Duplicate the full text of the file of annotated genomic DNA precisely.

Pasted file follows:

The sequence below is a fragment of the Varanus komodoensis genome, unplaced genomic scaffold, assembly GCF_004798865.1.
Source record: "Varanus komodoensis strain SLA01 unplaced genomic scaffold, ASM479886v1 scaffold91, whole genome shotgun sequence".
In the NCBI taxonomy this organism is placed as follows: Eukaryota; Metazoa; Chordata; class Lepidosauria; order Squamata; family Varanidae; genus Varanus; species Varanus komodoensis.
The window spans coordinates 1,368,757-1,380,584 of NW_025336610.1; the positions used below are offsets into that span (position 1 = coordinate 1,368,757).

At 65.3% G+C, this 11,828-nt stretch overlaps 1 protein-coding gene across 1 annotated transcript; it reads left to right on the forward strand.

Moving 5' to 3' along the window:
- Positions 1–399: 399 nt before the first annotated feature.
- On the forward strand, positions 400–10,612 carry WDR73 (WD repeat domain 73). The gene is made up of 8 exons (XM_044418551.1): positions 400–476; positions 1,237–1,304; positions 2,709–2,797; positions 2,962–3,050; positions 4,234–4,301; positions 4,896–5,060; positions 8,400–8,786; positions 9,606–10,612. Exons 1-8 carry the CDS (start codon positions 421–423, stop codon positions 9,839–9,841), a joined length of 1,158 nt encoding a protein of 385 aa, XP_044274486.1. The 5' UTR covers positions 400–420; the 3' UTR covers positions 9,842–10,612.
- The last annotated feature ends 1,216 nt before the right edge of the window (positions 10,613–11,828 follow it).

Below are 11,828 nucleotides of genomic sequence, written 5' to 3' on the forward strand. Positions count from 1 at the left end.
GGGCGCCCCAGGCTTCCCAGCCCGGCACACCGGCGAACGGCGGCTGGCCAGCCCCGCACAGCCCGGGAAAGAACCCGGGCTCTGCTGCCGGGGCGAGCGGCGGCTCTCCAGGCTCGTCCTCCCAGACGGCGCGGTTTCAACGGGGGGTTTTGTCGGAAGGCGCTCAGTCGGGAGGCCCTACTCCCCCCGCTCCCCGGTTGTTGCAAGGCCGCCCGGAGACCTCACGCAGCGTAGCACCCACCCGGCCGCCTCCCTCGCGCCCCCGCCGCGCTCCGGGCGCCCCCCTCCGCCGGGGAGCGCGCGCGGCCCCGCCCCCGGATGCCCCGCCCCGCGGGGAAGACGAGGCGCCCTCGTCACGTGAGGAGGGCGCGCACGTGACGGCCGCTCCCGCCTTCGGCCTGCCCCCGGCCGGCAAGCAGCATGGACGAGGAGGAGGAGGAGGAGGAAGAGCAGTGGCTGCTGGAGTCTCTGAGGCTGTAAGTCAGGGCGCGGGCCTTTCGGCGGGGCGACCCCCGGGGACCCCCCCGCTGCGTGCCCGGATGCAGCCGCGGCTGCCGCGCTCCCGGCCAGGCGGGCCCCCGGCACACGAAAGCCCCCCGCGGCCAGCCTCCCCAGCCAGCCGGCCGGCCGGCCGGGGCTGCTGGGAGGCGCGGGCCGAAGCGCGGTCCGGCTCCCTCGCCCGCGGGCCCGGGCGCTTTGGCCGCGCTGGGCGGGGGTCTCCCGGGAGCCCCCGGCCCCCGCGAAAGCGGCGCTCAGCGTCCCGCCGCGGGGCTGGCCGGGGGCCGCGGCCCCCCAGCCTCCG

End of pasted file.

The sequence below is a fragment of the Varanus komodoensis genome, unplaced genomic scaffold, assembly GCF_004798865.1.
Source record: "Varanus komodoensis strain SLA01 unplaced genomic scaffold, ASM479886v1 scaffold91, whole genome shotgun sequence".
In the NCBI taxonomy this organism is placed as follows: Eukaryota; Metazoa; Chordata; class Lepidosauria; order Squamata; family Varanidae; genus Varanus; species Varanus komodoensis.
The window spans coordinates 1,368,757-1,380,584 of NW_025336610.1; the positions used below are offsets into that span (position 1 = coordinate 1,368,757).

At 65.3% G+C, this 11,828-nt stretch overlaps 1 protein-coding gene across 1 annotated transcript; it reads left to right on the forward strand.

Moving 5' to 3' along the window:
- Positions 1–399: 399 nt before the first annotated feature.
- On the forward strand, positions 400–10,612 carry WDR73 (WD repeat domain 73). The gene is made up of 8 exons (XM_044418551.1): positions 400–476; positions 1,237–1,304; positions 2,709–2,797; positions 2,962–3,050; positions 4,234–4,301; positions 4,896–5,060; positions 8,400–8,786; positions 9,606–10,612. Exons 1-8 carry the CDS (start codon positions 421–423, stop codon positions 9,839–9,841), a joined length of 1,158 nt encoding a protein of 385 aa, XP_044274486.1. The 5' UTR covers positions 400–420; the 3' UTR covers positions 9,842–10,612.
- The last annotated feature ends 1,216 nt before the right edge of the window (positions 10,613–11,828 follow it).

Below are 11,828 nucleotides of genomic sequence, written 5' to 3' on the forward strand. Positions count from 1 at the left end.
GGGCGCCCCAGGCTTCCCAGCCCGGCACACCGGCGAACGGCGGCTGGCCAGCCCCGCACAGCCCGGGAAAGAACCCGGGCTCTGCTGCCGGGGCGAGCGGCGGCTCTCCAGGCTCGTCCTCCCAGACGGCGCGGTTTCAACGGGGGGTTTTGTCGGAAGGCGCTCAGTCGGGAGGCCCTACTCCCCCCGCTCCCCGGTTGTTGCAAGGCCGCCCGGAGACCTCACGCAGCGTAGCACCCACCCGGCCGCCTCCCTCGCGCCCCCGCCGCGCTCCGGGCGCCCCCCTCCGCCGGGGAGCGCGCGCGGCCCCGCCCCCGGATGCCCCGCCCCGCGGGGAAGACGAGGCGCCCTCGTCACGTGAGGAGGGCGCGCACGTGACGGCCGCTCCCGCCTTCGGCCTGCCCCCGGCCGGCAAGCAGCATGGACGAGGAGGAGGAGGAGGAGGAAGAGCAGTGGCTGCTGGAGTCTCTGAGGCTGTAAGTCAGGGCGCGGGCCTTTCGGCGGGGCGACCCCCGGGGACCCCCCCGCTGCGTGCCCGGATGCAGCCGCGGCTGCCGCGCTCCCGGCCAGGCGGGCCCCCGGCACACGAAAGCCCCCCGCGGCCAGCCTCCCCAGCCAGCCGGCCGGCCGGCCGGGGCTGCTGGGAGGCGCGGGCCGAAGCGCGGTCCGGCTCCCTCGCCCGCGGGCCCGGGCGCTTTGGCCGCGCTGGGCGGGGGTCTCCCGGGAGCCCCCGGCCCCCGCGAAAGCGGCGCTCAGCGTCCCGCCGCGGGGCTGGCCGGGGGCCGCGGCCCCCCAGCCTCCG